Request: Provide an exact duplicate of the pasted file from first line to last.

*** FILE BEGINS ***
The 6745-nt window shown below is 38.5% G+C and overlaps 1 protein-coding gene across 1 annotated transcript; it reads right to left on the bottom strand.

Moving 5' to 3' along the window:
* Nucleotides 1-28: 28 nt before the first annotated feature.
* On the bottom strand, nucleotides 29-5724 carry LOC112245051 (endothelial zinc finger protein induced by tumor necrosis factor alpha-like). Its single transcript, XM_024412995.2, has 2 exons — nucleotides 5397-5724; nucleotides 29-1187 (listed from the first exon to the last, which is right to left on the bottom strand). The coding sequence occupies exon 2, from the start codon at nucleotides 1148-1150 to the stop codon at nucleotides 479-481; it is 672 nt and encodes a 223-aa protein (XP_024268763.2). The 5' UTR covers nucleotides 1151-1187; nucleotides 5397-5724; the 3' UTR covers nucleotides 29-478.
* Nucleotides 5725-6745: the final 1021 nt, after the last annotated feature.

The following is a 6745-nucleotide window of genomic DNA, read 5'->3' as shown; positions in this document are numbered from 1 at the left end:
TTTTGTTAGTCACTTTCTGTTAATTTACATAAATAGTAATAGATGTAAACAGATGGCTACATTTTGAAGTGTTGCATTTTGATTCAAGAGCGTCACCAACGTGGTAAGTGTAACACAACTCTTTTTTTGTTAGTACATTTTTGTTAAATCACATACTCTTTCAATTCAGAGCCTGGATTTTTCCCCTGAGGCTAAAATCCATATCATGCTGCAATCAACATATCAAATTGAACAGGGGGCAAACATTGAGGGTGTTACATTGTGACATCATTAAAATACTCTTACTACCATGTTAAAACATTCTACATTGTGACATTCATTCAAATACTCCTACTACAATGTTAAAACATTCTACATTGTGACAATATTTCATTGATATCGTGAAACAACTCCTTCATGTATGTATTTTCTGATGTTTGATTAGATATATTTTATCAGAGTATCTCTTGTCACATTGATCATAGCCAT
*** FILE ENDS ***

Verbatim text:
The 6745-nt window shown below is 38.5% G+C and overlaps 1 protein-coding gene across 1 annotated transcript; it reads right to left on the bottom strand.

Moving 5' to 3' along the window:
* Nucleotides 1-28: 28 nt before the first annotated feature.
* On the bottom strand, nucleotides 29-5724 carry LOC112245051 (endothelial zinc finger protein induced by tumor necrosis factor alpha-like). Its single transcript, XM_024412995.2, has 2 exons — nucleotides 5397-5724; nucleotides 29-1187 (listed from the first exon to the last, which is right to left on the bottom strand). The coding sequence occupies exon 2, from the start codon at nucleotides 1148-1150 to the stop codon at nucleotides 479-481; it is 672 nt and encodes a 223-aa protein (XP_024268763.2). The 5' UTR covers nucleotides 1151-1187; nucleotides 5397-5724; the 3' UTR covers nucleotides 29-478.
* Nucleotides 5725-6745: the final 1021 nt, after the last annotated feature.

The following is a 6745-nucleotide window of genomic DNA, read 5'->3' as shown; positions in this document are numbered from 1 at the left end:
TTTTGTTAGTCACTTTCTGTTAATTTACATAAATAGTAATAGATGTAAACAGATGGCTACATTTTGAAGTGTTGCATTTTGATTCAAGAGCGTCACCAACGTGGTAAGTGTAACACAACTCTTTTTTTGTTAGTACATTTTTGTTAAATCACATACTCTTTCAATTCAGAGCCTGGATTTTTCCCCTGAGGCTAAAATCCATATCATGCTGCAATCAACATATCAAATTGAACAGGGGGCAAACATTGAGGGTGTTACATTGTGACATCATTAAAATACTCTTACTACCATGTTAAAACATTCTACATTGTGACATTCATTCAAATACTCCTACTACAATGTTAAAACATTCTACATTGTGACAATATTTCATTGATATCGTGAAACAACTCCTTCATGTATGTATTTTCTGATGTTTGATTAGATATATTTTATCAGAGTATCTCTTGTCACATTGATCATAGCCAT